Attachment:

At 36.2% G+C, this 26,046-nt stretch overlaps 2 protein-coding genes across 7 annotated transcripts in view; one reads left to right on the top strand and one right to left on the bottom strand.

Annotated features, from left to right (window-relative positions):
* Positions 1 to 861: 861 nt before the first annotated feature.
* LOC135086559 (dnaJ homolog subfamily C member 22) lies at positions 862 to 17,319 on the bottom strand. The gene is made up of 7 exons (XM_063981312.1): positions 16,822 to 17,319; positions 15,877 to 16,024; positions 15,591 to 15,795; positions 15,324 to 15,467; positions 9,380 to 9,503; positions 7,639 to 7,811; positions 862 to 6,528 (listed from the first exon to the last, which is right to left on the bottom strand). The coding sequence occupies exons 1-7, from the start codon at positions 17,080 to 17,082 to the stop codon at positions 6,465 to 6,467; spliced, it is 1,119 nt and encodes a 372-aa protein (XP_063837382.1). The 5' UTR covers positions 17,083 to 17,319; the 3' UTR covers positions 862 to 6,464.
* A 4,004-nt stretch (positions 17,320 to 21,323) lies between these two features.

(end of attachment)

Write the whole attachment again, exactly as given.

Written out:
At 36.2% G+C, this 26,046-nt stretch overlaps 2 protein-coding genes across 7 annotated transcripts in view; one reads left to right on the top strand and one right to left on the bottom strand.

Annotated features, from left to right (window-relative positions):
* Positions 1 to 861: 861 nt before the first annotated feature.
* LOC135086559 (dnaJ homolog subfamily C member 22) lies at positions 862 to 17,319 on the bottom strand. The gene is made up of 7 exons (XM_063981312.1): positions 16,822 to 17,319; positions 15,877 to 16,024; positions 15,591 to 15,795; positions 15,324 to 15,467; positions 9,380 to 9,503; positions 7,639 to 7,811; positions 862 to 6,528 (listed from the first exon to the last, which is right to left on the bottom strand). The coding sequence occupies exons 1-7, from the start codon at positions 17,080 to 17,082 to the stop codon at positions 6,465 to 6,467; spliced, it is 1,119 nt and encodes a 372-aa protein (XP_063837382.1). The 5' UTR covers positions 17,083 to 17,319; the 3' UTR covers positions 862 to 6,464.
* A 4,004-nt stretch (positions 17,320 to 21,323) lies between these two features.